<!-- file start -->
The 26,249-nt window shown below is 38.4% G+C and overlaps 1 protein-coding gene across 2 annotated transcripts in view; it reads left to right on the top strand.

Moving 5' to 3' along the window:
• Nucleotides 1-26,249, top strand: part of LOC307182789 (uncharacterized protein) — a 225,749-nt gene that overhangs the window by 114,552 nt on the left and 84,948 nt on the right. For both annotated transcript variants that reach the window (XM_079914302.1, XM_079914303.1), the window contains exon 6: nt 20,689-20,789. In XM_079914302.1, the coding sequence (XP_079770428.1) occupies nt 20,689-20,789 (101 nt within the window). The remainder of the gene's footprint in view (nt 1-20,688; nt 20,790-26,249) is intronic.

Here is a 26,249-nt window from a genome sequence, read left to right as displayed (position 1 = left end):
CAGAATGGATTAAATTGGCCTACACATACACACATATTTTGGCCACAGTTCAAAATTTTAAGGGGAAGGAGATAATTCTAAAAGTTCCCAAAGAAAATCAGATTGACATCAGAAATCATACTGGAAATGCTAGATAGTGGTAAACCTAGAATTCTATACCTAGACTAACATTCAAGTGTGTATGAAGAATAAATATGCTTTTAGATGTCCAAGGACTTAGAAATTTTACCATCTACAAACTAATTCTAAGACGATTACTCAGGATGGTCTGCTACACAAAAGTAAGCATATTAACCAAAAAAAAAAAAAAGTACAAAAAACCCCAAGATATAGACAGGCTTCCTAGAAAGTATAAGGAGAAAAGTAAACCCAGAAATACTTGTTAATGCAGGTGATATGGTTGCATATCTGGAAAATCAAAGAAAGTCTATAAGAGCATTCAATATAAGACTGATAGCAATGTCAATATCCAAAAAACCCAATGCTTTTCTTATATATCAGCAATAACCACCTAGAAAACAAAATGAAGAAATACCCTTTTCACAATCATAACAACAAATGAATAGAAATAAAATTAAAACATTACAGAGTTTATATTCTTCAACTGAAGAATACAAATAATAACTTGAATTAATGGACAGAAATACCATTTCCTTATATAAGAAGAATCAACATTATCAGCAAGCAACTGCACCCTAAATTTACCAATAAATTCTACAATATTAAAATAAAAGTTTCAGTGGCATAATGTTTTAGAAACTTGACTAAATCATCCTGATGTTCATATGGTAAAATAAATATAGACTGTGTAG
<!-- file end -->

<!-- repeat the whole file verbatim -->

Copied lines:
The 26,249-nt window shown below is 38.4% G+C and overlaps 1 protein-coding gene across 2 annotated transcripts in view; it reads left to right on the top strand.

Moving 5' to 3' along the window:
• Nucleotides 1-26,249, top strand: part of LOC307182789 (uncharacterized protein) — a 225,749-nt gene that overhangs the window by 114,552 nt on the left and 84,948 nt on the right. For both annotated transcript variants that reach the window (XM_079914302.1, XM_079914303.1), the window contains exon 6: nt 20,689-20,789. In XM_079914302.1, the coding sequence (XP_079770428.1) occupies nt 20,689-20,789 (101 nt within the window). The remainder of the gene's footprint in view (nt 1-20,688; nt 20,790-26,249) is intronic.

Here is a 26,249-nt window from a genome sequence, read left to right as displayed (position 1 = left end):
CAGAATGGATTAAATTGGCCTACACATACACACATATTTTGGCCACAGTTCAAAATTTTAAGGGGAAGGAGATAATTCTAAAAGTTCCCAAAGAAAATCAGATTGACATCAGAAATCATACTGGAAATGCTAGATAGTGGTAAACCTAGAATTCTATACCTAGACTAACATTCAAGTGTGTATGAAGAATAAATATGCTTTTAGATGTCCAAGGACTTAGAAATTTTACCATCTACAAACTAATTCTAAGACGATTACTCAGGATGGTCTGCTACACAAAAGTAAGCATATTAACCAAAAAAAAAAAAAAGTACAAAAAACCCCAAGATATAGACAGGCTTCCTAGAAAGTATAAGGAGAAAAGTAAACCCAGAAATACTTGTTAATGCAGGTGATATGGTTGCATATCTGGAAAATCAAAGAAAGTCTATAAGAGCATTCAATATAAGACTGATAGCAATGTCAATATCCAAAAAACCCAATGCTTTTCTTATATATCAGCAATAACCACCTAGAAAACAAAATGAAGAAATACCCTTTTCACAATCATAACAACAAATGAATAGAAATAAAATTAAAACATTACAGAGTTTATATTCTTCAACTGAAGAATACAAATAATAACTTGAATTAATGGACAGAAATACCATTTCCTTATATAAGAAGAATCAACATTATCAGCAAGCAACTGCACCCTAAATTTACCAATAAATTCTACAATATTAAAATAAAAGTTTCAGTGGCATAATGTTTTAGAAACTTGACTAAATCATCCTGATGTTCATATGGTAAAATAAATATAGACTGTGTAG